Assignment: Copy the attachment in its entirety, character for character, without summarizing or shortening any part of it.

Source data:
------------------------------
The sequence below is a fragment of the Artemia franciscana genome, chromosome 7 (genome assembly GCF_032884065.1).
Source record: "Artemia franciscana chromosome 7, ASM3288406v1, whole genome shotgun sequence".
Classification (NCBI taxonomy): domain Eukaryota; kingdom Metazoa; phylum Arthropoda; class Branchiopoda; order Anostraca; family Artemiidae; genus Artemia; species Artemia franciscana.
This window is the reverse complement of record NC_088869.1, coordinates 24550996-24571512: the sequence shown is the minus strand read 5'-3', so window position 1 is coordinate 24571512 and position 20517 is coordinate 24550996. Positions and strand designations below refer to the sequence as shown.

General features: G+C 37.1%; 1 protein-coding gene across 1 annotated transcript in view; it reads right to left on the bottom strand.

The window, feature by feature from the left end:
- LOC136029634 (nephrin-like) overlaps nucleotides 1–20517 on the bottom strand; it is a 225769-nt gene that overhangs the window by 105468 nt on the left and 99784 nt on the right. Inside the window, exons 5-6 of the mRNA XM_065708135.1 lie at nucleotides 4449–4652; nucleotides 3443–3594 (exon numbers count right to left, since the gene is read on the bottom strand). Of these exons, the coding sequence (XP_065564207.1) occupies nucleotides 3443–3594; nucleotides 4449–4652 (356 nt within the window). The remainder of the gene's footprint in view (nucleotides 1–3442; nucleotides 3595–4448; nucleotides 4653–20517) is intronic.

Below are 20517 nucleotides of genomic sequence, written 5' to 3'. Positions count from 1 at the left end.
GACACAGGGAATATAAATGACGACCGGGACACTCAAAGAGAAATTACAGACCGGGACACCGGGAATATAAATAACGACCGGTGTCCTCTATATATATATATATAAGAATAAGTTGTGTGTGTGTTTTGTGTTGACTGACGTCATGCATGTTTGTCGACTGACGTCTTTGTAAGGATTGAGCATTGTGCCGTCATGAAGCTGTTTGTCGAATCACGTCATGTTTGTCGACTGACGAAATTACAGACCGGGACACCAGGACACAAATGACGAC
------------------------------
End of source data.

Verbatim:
The sequence below is a fragment of the Artemia franciscana genome, chromosome 7 (genome assembly GCF_032884065.1).
Source record: "Artemia franciscana chromosome 7, ASM3288406v1, whole genome shotgun sequence".
Classification (NCBI taxonomy): domain Eukaryota; kingdom Metazoa; phylum Arthropoda; class Branchiopoda; order Anostraca; family Artemiidae; genus Artemia; species Artemia franciscana.
This window is the reverse complement of record NC_088869.1, coordinates 24550996-24571512: the sequence shown is the minus strand read 5'-3', so window position 1 is coordinate 24571512 and position 20517 is coordinate 24550996. Positions and strand designations below refer to the sequence as shown.

General features: G+C 37.1%; 1 protein-coding gene across 1 annotated transcript in view; it reads right to left on the bottom strand.

The window, feature by feature from the left end:
- LOC136029634 (nephrin-like) overlaps nucleotides 1–20517 on the bottom strand; it is a 225769-nt gene that overhangs the window by 105468 nt on the left and 99784 nt on the right. Inside the window, exons 5-6 of the mRNA XM_065708135.1 lie at nucleotides 4449–4652; nucleotides 3443–3594 (exon numbers count right to left, since the gene is read on the bottom strand). Of these exons, the coding sequence (XP_065564207.1) occupies nucleotides 3443–3594; nucleotides 4449–4652 (356 nt within the window). The remainder of the gene's footprint in view (nucleotides 1–3442; nucleotides 3595–4448; nucleotides 4653–20517) is intronic.

Below are 20517 nucleotides of genomic sequence, written 5' to 3'. Positions count from 1 at the left end.
GACACAGGGAATATAAATGACGACCGGGACACTCAAAGAGAAATTACAGACCGGGACACCGGGAATATAAATAACGACCGGTGTCCTCTATATATATATATATAAGAATAAGTTGTGTGTGTGTTTTGTGTTGACTGACGTCATGCATGTTTGTCGACTGACGTCTTTGTAAGGATTGAGCATTGTGCCGTCATGAAGCTGTTTGTCGAATCACGTCATGTTTGTCGACTGACGAAATTACAGACCGGGACACCAGGACACAAATGACGAC